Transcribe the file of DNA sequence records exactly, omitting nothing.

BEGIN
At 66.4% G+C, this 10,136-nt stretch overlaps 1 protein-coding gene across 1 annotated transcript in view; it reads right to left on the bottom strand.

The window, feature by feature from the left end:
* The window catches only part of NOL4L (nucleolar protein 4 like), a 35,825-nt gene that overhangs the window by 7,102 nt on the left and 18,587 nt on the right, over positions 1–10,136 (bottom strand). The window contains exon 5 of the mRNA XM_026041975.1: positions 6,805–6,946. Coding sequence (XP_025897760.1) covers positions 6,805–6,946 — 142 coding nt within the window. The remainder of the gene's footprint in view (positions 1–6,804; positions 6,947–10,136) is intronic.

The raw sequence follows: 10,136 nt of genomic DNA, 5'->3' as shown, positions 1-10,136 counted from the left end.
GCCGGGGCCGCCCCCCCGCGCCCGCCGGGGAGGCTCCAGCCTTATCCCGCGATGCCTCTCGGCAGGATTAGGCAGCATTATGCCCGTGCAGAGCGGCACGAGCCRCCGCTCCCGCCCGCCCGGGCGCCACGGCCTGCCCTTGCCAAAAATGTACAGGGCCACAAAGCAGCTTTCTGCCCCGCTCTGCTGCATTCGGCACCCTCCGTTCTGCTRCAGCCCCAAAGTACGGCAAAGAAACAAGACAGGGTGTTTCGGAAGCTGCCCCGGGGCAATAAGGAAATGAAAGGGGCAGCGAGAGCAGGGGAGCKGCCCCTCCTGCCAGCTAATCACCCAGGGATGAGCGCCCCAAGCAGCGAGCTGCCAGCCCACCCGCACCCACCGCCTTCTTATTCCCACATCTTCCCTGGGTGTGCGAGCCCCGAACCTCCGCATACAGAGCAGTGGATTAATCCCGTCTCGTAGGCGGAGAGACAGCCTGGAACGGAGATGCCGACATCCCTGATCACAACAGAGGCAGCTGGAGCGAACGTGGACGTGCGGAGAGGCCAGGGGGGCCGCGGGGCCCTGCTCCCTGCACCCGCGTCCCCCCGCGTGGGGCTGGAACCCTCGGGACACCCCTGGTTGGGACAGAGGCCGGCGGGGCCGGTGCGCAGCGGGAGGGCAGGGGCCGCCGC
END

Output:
At 66.4% G+C, this 10,136-nt stretch overlaps 1 protein-coding gene across 1 annotated transcript in view; it reads right to left on the bottom strand.

The window, feature by feature from the left end:
* The window catches only part of NOL4L (nucleolar protein 4 like), a 35,825-nt gene that overhangs the window by 7,102 nt on the left and 18,587 nt on the right, over positions 1–10,136 (bottom strand). The window contains exon 5 of the mRNA XM_026041975.1: positions 6,805–6,946. Coding sequence (XP_025897760.1) covers positions 6,805–6,946 — 142 coding nt within the window. The remainder of the gene's footprint in view (positions 1–6,804; positions 6,947–10,136) is intronic.

The raw sequence follows: 10,136 nt of genomic DNA, 5'->3' as shown, positions 1-10,136 counted from the left end.
GCCGGGGCCGCCCCCCCGCGCCCGCCGGGGAGGCTCCAGCCTTATCCCGCGATGCCTCTCGGCAGGATTAGGCAGCATTATGCCCGTGCAGAGCGGCACGAGCCRCCGCTCCCGCCCGCCCGGGCGCCACGGCCTGCCCTTGCCAAAAATGTACAGGGCCACAAAGCAGCTTTCTGCCCCGCTCTGCTGCATTCGGCACCCTCCGTTCTGCTRCAGCCCCAAAGTACGGCAAAGAAACAAGACAGGGTGTTTCGGAAGCTGCCCCGGGGCAATAAGGAAATGAAAGGGGCAGCGAGAGCAGGGGAGCKGCCCCTCCTGCCAGCTAATCACCCAGGGATGAGCGCCCCAAGCAGCGAGCTGCCAGCCCACCCGCACCCACCGCCTTCTTATTCCCACATCTTCCCTGGGTGTGCGAGCCCCGAACCTCCGCATACAGAGCAGTGGATTAATCCCGTCTCGTAGGCGGAGAGACAGCCTGGAACGGAGATGCCGACATCCCTGATCACAACAGAGGCAGCTGGAGCGAACGTGGACGTGCGGAGAGGCCAGGGGGGCCGCGGGGCCCTGCTCCCTGCACCCGCGTCCCCCCGCGTGGGGCTGGAACCCTCGGGACACCCCTGGTTGGGACAGAGGCCGGCGGGGCCGGTGCGCAGCGGGAGGGCAGGGGCCGCCGC